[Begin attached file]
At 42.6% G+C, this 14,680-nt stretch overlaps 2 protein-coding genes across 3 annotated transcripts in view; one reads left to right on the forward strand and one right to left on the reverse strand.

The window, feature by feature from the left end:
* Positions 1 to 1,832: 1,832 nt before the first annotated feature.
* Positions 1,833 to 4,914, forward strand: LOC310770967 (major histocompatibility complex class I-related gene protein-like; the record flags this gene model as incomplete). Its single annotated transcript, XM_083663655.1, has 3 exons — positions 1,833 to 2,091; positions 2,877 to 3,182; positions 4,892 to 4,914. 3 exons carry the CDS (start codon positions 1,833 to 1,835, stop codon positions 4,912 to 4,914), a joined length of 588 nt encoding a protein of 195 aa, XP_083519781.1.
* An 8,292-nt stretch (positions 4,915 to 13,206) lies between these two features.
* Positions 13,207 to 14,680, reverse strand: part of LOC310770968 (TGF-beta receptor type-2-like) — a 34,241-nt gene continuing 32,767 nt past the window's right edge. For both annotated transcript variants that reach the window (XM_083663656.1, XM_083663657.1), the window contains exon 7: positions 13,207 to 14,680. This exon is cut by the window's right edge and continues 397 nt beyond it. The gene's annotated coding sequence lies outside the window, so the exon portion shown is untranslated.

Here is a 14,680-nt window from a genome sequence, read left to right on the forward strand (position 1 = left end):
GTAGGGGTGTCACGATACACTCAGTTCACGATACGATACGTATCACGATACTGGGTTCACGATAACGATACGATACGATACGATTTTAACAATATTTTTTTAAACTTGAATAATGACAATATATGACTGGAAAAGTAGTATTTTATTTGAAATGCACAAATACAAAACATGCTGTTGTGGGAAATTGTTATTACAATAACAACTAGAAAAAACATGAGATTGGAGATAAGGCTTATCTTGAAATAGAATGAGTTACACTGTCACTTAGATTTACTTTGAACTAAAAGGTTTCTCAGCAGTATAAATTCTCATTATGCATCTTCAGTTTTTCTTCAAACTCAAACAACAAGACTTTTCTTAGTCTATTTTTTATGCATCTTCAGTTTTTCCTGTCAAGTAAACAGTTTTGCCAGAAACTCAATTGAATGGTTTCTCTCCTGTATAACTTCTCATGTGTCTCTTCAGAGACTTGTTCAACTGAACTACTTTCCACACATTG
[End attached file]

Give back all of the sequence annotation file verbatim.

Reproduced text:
At 42.6% G+C, this 14,680-nt stretch overlaps 2 protein-coding genes across 3 annotated transcripts in view; one reads left to right on the forward strand and one right to left on the reverse strand.

The window, feature by feature from the left end:
* Positions 1 to 1,832: 1,832 nt before the first annotated feature.
* Positions 1,833 to 4,914, forward strand: LOC310770967 (major histocompatibility complex class I-related gene protein-like; the record flags this gene model as incomplete). Its single annotated transcript, XM_083663655.1, has 3 exons — positions 1,833 to 2,091; positions 2,877 to 3,182; positions 4,892 to 4,914. 3 exons carry the CDS (start codon positions 1,833 to 1,835, stop codon positions 4,912 to 4,914), a joined length of 588 nt encoding a protein of 195 aa, XP_083519781.1.
* An 8,292-nt stretch (positions 4,915 to 13,206) lies between these two features.
* Positions 13,207 to 14,680, reverse strand: part of LOC310770968 (TGF-beta receptor type-2-like) — a 34,241-nt gene continuing 32,767 nt past the window's right edge. For both annotated transcript variants that reach the window (XM_083663656.1, XM_083663657.1), the window contains exon 7: positions 13,207 to 14,680. This exon is cut by the window's right edge and continues 397 nt beyond it. The gene's annotated coding sequence lies outside the window, so the exon portion shown is untranslated.

Here is a 14,680-nt window from a genome sequence, read left to right on the forward strand (position 1 = left end):
GTAGGGGTGTCACGATACACTCAGTTCACGATACGATACGTATCACGATACTGGGTTCACGATAACGATACGATACGATACGATTTTAACAATATTTTTTTAAACTTGAATAATGACAATATATGACTGGAAAAGTAGTATTTTATTTGAAATGCACAAATACAAAACATGCTGTTGTGGGAAATTGTTATTACAATAACAACTAGAAAAAACATGAGATTGGAGATAAGGCTTATCTTGAAATAGAATGAGTTACACTGTCACTTAGATTTACTTTGAACTAAAAGGTTTCTCAGCAGTATAAATTCTCATTATGCATCTTCAGTTTTTCTTCAAACTCAAACAACAAGACTTTTCTTAGTCTATTTTTTATGCATCTTCAGTTTTTCCTGTCAAGTAAACAGTTTTGCCAGAAACTCAATTGAATGGTTTCTCTCCTGTATAACTTCTCATGTGTCTCTTCAGAGACTTGTTCAACTGAACTACTTTCCACACATTG